As a boss, one of your prime responsibilities is setting a good example for your staff, but it doesn’t hurt to remember that if your employees are inspired to emulate your good traits, they might follow your bad ones too.
According to a new study by Michigan State University (MSU), supervisors who are abusive to individual employees can actually throw the entire work team into conflict by encouraging such behaviour.
The study, conducted in China and the United States, highlighted that bosses who belittle and ridicule workers not only negatively affect those workers’ attitudes and behaviours, but also cause team members to act in a similar hostile manner toward one another.
Crystal Farh, lead investigator of the study, and assistant professor of management in MSU’s Broad College of Business, said the findings could likely be explained by social learning theory, in which people learn and then model behaviour based on observing others – in this case, the boss.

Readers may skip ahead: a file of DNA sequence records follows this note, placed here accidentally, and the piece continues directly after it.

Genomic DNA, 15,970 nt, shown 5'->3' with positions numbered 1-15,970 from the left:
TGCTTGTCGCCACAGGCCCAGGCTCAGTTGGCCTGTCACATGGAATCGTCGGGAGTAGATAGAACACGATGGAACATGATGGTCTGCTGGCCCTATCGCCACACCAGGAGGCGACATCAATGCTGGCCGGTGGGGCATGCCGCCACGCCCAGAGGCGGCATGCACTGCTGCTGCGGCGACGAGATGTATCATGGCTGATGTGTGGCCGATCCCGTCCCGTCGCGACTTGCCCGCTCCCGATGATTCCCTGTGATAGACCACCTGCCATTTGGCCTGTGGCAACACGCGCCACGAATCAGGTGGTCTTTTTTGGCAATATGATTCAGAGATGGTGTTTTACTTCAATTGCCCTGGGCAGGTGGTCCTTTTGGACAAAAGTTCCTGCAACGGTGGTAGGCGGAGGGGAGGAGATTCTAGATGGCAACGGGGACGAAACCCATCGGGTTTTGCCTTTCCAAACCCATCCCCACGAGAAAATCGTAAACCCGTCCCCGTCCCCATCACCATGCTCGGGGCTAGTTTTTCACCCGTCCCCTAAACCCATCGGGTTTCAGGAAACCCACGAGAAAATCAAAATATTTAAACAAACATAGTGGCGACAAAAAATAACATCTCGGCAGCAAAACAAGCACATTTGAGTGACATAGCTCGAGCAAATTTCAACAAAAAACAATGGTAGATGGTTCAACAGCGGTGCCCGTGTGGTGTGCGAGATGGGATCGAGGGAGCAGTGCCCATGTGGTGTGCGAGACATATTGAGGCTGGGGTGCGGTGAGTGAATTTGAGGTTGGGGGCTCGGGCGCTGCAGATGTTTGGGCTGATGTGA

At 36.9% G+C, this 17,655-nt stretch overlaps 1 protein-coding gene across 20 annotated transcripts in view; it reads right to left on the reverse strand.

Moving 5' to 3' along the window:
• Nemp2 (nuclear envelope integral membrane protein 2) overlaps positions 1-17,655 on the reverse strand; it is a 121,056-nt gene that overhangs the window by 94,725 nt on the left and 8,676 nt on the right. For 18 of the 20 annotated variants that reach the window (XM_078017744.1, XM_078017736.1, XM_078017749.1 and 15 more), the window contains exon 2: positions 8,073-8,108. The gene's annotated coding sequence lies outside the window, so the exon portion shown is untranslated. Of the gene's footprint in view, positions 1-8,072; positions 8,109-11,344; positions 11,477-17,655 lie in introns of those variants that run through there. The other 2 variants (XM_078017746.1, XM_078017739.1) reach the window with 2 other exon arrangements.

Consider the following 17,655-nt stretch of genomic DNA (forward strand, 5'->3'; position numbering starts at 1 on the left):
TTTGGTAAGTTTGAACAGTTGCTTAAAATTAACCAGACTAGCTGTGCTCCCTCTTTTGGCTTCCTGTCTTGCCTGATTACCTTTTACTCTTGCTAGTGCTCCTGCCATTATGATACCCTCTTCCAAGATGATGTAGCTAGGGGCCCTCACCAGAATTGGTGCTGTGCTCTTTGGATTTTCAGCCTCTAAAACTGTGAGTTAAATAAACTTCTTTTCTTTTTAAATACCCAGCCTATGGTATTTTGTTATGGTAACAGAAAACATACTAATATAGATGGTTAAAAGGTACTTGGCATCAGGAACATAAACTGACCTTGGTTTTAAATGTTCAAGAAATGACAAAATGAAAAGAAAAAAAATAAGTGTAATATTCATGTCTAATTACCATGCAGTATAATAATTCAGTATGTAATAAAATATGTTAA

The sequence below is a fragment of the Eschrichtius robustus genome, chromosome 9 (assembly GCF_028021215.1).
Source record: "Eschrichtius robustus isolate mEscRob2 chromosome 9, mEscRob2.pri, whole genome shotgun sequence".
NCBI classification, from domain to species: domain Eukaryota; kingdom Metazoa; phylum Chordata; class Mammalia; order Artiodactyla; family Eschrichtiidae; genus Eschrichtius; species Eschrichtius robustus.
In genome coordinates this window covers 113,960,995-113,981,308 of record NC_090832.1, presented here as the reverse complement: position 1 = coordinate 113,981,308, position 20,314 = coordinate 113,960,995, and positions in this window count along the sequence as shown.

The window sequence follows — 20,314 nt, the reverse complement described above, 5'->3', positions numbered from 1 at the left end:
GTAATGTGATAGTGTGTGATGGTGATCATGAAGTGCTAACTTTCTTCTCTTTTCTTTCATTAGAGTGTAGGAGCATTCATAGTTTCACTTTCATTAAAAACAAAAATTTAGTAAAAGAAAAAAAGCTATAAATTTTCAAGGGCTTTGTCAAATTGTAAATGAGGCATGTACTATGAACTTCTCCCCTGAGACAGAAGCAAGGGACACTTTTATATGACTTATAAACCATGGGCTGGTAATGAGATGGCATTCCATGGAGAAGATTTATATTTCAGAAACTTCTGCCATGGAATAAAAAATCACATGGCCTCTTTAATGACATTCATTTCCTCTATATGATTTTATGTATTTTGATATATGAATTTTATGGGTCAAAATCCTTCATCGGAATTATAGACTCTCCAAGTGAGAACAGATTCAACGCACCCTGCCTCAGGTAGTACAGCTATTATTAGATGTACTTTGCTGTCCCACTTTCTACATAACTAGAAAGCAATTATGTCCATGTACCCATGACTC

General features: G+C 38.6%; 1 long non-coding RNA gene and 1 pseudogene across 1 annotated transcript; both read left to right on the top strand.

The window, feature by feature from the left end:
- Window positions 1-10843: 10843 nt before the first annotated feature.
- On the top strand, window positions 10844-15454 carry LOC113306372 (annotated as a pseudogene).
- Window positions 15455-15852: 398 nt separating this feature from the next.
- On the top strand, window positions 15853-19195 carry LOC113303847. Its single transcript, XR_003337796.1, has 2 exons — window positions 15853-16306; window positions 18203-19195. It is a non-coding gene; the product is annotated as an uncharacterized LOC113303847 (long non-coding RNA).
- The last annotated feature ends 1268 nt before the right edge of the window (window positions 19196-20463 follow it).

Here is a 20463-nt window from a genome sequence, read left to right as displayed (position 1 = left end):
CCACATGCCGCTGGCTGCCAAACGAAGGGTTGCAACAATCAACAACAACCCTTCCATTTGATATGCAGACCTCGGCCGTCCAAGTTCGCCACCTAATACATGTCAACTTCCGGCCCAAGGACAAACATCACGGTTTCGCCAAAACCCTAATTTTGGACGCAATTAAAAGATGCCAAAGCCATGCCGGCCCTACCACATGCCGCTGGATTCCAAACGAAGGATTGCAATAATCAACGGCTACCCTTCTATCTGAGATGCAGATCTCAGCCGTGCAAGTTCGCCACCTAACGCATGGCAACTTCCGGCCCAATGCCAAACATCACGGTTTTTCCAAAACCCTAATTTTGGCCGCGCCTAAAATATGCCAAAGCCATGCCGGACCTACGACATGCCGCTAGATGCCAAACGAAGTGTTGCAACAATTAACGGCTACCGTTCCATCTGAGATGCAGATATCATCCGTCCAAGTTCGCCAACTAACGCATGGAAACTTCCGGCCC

“That’s the most disturbing finding, because it’s not just about individual victims now, it’s about creating a context where everybody suffers, regardless of whether you were individually abused or not,” Farh said.
For the study, Farh and Zhijun Chen from the University of Western Australia, studied 51 teams of employees from 10 firms in China and 300 employees from the US. The average team size was about six workers and the teams performed a variety of functions including customer service, technical support and research and development.
The study looked at nonphysical abuse such as verbal mistreatment and demeaning emails. It highlighted that employees who directly experienced such abuse felt devalued and contributed less to the team.
At the same time, the entire team “descended into conflicts,” which also reduced worker contributions.
“Teams characterised by relationship conflict, are hostile toward other members, mistreat them, speak to them rudely and experience negative emotions toward them,” Farh added.
The report concluded that these findings have implications for companies which wish to rehabilitate those employees who have suffered leadership abuse. These include fixing the team’s interpersonal relationships amongst others, Farh said.
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